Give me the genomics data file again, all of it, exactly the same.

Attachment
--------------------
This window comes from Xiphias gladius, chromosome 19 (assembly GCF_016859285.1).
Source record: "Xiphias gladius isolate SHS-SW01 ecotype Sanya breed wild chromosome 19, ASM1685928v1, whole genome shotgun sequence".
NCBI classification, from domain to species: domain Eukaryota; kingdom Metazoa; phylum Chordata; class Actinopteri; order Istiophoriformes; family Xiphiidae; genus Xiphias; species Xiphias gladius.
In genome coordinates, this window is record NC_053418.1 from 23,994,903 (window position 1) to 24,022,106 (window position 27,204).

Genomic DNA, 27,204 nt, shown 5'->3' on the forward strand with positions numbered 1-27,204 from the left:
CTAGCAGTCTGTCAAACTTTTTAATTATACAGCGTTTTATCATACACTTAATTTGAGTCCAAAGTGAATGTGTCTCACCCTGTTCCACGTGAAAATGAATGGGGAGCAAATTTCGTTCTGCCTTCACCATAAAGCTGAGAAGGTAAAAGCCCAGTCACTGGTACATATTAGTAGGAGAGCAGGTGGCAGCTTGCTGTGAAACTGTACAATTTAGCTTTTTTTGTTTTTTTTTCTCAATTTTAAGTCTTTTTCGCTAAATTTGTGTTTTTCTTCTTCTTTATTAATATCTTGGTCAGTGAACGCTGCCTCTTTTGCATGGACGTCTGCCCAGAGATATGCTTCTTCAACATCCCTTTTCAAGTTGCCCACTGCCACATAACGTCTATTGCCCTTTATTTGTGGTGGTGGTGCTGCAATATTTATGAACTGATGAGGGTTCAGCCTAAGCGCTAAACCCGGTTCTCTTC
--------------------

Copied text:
This window comes from Xiphias gladius, chromosome 19 (assembly GCF_016859285.1).
Source record: "Xiphias gladius isolate SHS-SW01 ecotype Sanya breed wild chromosome 19, ASM1685928v1, whole genome shotgun sequence".
NCBI classification, from domain to species: domain Eukaryota; kingdom Metazoa; phylum Chordata; class Actinopteri; order Istiophoriformes; family Xiphiidae; genus Xiphias; species Xiphias gladius.
In genome coordinates, this window is record NC_053418.1 from 23,994,903 (window position 1) to 24,022,106 (window position 27,204).

Genomic DNA, 27,204 nt, shown 5'->3' on the forward strand with positions numbered 1-27,204 from the left:
CTAGCAGTCTGTCAAACTTTTTAATTATACAGCGTTTTATCATACACTTAATTTGAGTCCAAAGTGAATGTGTCTCACCCTGTTCCACGTGAAAATGAATGGGGAGCAAATTTCGTTCTGCCTTCACCATAAAGCTGAGAAGGTAAAAGCCCAGTCACTGGTACATATTAGTAGGAGAGCAGGTGGCAGCTTGCTGTGAAACTGTACAATTTAGCTTTTTTTGTTTTTTTTTCTCAATTTTAAGTCTTTTTCGCTAAATTTGTGTTTTTCTTCTTCTTTATTAATATCTTGGTCAGTGAACGCTGCCTCTTTTGCATGGACGTCTGCCCAGAGATATGCTTCTTCAACATCCCTTTTCAAGTTGCCCACTGCCACATAACGTCTATTGCCCTTTATTTGTGGTGGTGGTGCTGCAATATTTATGAACTGATGAGGGTTCAGCCTAAGCGCTAAACCCGGTTCTCTTC